It seems that each generation in any family with deep roots in south
Louisiana has its unforgettable storm.
For my grandfather, it was the storm of 1918. He lived in Lake Charles and I can still hear in my mind’s ear his recollection of how the “old Borealis Rex,” the mail boat that ran between Lake Charles and Cameron, was battered to pieces.
My father vividly remembered the storm of 1940 that brought record rainfall to southwest Louisiana, driving thousands of people from flooded homes in Crowley, Gueydan, Lafayette and elsewhere.
I will never forget June 27, 1957. That was the day Hurricane Audrey smashed into southwest Louisiana, drowning nearly 400 people and causing $150 million damage.
As a teenager I stood on the front porch of our lakefront home in Lake Charles and watched, as a tidal surge from the hurricane poured into the lake. I’d never seen anything like it in my life and the only thing I’ve seen like it since was the incredible maelstrom when Lake Peigneur drained into a salt mine in November 1980. Our wharf, normally five feet above water, was five feet below the water in just minutes.
Our house was well above the level of the lake; no water got to us.
We lost a big sycamore tree, but other than that nothing happened to us that gave us a clue to what was happening in the communities close to the Gulf.
The first indication came when the Offshore Lafourche, one of the first rescue boats to make the three-hour trip up the Calcasieu Ship Channel, brought 400 refugees from lower Cameron Parish to the Port of Lake Charles. The single road leading through the marsh had been washed away and the only way to get inland was by boat.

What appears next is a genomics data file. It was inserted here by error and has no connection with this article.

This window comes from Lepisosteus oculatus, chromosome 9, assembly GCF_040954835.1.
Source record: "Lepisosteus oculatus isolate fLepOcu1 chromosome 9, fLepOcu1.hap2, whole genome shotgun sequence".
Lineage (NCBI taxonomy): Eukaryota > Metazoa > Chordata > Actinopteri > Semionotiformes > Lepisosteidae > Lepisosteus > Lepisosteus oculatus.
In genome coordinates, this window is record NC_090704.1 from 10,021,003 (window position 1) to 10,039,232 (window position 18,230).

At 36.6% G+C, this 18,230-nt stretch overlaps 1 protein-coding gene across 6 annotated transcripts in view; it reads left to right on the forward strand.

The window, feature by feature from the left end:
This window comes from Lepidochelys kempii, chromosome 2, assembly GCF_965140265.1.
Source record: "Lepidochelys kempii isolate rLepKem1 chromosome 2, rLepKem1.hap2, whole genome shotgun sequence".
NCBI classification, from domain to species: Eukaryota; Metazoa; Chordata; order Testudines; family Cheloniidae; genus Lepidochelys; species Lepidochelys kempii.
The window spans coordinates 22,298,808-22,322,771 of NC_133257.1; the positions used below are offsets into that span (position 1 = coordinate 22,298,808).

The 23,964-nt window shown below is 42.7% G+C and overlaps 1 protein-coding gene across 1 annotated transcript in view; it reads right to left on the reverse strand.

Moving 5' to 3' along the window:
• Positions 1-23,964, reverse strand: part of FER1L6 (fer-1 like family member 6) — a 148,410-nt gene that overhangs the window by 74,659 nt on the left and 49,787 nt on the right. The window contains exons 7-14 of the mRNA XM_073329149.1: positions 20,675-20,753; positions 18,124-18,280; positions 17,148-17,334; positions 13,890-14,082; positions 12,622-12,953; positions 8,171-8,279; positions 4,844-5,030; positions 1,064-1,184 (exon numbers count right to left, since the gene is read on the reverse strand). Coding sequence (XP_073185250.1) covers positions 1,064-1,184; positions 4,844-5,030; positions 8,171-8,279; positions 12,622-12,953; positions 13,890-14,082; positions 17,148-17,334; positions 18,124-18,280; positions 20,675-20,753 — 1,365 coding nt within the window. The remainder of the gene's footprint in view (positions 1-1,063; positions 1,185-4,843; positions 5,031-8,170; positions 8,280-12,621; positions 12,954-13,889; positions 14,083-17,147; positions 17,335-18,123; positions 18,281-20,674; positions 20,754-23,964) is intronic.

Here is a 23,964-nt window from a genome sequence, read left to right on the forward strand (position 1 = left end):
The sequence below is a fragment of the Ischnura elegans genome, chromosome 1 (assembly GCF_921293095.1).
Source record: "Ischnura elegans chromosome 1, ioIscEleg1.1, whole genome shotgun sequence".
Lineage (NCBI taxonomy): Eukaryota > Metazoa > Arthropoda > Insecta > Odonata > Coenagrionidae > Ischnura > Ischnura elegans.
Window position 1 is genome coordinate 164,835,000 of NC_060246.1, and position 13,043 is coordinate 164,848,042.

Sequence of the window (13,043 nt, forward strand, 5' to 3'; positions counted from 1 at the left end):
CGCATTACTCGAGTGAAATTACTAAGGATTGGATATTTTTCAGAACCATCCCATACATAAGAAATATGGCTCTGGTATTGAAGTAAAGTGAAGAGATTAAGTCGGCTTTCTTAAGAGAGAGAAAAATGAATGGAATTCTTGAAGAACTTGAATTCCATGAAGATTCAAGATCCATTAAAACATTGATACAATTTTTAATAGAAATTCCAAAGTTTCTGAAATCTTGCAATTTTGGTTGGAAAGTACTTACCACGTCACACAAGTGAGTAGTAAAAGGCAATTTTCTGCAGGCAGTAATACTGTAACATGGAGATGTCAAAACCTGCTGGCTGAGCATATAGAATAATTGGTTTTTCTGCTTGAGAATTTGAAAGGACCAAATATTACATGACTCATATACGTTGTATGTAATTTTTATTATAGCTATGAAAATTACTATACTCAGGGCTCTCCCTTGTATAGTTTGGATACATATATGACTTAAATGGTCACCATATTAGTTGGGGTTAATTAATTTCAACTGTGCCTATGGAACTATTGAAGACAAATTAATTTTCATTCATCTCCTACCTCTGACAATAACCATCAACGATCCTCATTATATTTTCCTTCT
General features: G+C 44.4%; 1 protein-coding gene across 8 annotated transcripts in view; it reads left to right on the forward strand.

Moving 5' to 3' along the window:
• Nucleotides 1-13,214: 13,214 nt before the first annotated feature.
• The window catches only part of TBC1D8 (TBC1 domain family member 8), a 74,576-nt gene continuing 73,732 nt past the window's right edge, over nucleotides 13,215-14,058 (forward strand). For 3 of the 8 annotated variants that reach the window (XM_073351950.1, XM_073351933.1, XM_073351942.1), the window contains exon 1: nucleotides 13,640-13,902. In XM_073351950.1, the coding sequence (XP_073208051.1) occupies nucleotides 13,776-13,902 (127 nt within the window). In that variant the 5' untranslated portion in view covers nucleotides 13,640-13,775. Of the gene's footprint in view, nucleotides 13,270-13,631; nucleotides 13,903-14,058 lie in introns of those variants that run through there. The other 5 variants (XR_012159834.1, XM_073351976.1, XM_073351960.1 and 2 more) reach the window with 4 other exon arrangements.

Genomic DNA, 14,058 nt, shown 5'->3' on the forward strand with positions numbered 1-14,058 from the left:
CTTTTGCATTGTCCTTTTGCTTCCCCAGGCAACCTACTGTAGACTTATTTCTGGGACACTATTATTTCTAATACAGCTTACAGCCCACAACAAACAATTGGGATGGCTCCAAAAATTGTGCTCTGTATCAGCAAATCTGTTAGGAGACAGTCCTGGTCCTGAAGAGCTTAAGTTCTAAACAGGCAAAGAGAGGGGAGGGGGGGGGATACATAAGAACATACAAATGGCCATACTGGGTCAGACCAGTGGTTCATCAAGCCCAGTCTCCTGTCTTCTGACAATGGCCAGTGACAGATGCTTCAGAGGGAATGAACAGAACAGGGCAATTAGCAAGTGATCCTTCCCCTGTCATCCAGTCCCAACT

Survivors aboard the boat were in shock and could barely speak, but they didn’t have to say much. “Gone, all gone,” they said. Their eyes said they were speaking not only of houses, stores, and barns, but also of family, friends, and neighbors.
Ten dead people were aboard that boat. It was followed by a steady stream of fishing boats and shrimp boats and oil rig tenders and, later, by private craft that formed a Dunkirk-like procession to the coast to find and bring back battered survivors and the bodies of those who had not survived.
That’s when the sirens began; they did not stop for days.
Morning, noon, and night sirens wailed as ambulance after ambulance rushed past our house heading from the Port to already overfilled emergency rooms at St. Patrick’s Hospital, just a few blocks from our home. They carried people who suffered from cuts, breaks, abrasions, exposure, snakebite, and simple physical and mental exhaustion.
Then came the screaming newspaper headlines, the scratchy, black-and-white television footage, and the radio reports that confirmed what the sirens had foretold. Hundreds of people were dead. Hundreds more were only half-alive when they were finally rescued from trees and floating debris that had once been their homes.
Some were able, finally, to tell their stories—of wind and water, of watching loved ones slip away as homes broke up or rafts made from rooftops could no longer float, or how they survived the storm only to do deadly battle with poisonous snakes.
We lost none of our immediate family or close friends in the storm, but everybody in southwest Louisiana knew someone who had. Audrey left none of our lives untouched.
In more recent times, Katrina’s carnage has been as traumatic for residents of New Orleans and the parishes below it. Rita and Ike and Gustav have left strong impressions in southwest Louisiana for another generation, and revived memories of Audrey for many who remember 1957.
You can contact Jim Bradshaw at email@example.com or P.O. Box 1121, Washington LA 70589.